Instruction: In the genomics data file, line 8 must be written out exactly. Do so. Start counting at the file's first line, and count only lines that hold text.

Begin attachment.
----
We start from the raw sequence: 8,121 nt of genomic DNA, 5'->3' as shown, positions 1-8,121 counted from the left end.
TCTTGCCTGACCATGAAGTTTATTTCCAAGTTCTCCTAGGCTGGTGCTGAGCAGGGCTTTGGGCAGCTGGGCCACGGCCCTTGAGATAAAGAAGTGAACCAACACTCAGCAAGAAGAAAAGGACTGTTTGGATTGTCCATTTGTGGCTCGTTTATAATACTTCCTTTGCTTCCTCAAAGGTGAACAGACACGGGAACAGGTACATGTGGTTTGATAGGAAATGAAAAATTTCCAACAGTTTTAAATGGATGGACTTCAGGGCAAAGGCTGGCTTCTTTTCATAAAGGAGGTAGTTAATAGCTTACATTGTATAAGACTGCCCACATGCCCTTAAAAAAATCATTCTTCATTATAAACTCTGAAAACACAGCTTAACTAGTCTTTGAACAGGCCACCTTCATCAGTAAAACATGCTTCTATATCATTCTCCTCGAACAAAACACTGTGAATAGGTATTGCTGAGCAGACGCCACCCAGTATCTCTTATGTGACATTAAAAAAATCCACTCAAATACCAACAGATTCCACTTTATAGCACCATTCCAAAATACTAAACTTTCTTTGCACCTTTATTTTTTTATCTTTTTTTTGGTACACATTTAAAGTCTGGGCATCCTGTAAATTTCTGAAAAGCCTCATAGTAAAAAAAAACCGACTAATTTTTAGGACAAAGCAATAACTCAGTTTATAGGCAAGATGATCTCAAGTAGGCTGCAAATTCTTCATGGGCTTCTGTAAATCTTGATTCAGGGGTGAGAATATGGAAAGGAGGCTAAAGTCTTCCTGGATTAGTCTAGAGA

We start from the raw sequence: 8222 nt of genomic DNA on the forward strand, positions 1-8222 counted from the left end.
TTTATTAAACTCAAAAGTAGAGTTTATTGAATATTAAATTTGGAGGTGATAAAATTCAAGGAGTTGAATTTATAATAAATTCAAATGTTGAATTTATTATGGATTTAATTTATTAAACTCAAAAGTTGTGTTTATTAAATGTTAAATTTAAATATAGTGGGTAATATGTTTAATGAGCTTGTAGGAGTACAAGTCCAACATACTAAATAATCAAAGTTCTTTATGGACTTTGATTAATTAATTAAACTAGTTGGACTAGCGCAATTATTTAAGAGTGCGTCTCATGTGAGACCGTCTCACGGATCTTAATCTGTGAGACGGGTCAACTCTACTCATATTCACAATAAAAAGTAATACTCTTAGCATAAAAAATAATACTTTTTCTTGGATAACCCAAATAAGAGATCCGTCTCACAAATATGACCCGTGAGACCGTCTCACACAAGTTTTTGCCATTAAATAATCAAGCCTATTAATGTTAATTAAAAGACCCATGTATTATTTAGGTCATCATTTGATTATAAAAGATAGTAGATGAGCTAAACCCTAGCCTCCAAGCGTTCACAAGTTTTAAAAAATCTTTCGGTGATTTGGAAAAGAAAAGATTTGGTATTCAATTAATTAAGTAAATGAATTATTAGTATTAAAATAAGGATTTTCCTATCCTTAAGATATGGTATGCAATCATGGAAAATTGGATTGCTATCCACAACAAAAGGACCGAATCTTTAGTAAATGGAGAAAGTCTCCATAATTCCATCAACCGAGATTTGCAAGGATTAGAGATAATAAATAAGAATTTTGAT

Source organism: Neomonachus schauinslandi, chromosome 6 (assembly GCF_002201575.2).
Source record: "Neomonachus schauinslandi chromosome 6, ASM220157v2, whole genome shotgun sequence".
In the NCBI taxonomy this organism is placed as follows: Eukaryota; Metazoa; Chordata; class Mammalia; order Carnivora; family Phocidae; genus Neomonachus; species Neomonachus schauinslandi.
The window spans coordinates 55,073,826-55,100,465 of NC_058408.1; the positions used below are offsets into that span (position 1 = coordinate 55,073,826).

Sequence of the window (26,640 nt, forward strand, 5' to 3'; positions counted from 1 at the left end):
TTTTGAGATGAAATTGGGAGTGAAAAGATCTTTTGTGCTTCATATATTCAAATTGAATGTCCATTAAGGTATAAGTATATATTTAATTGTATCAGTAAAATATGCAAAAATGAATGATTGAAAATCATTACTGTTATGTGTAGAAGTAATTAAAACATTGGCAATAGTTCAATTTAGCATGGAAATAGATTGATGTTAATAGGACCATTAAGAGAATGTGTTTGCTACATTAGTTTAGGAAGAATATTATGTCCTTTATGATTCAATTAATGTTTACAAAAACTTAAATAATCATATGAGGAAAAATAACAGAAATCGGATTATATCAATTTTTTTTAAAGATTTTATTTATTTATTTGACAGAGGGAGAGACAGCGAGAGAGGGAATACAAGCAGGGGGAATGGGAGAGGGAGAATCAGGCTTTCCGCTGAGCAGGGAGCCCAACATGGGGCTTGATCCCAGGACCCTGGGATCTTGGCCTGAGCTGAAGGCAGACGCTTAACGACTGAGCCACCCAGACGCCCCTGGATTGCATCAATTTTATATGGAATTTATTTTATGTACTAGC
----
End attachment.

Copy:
The window spans coordinates 55,073,826-55,100,465 of NC_058408.1; the positions used below are offsets into that span (position 1 = coordinate 55,073,826).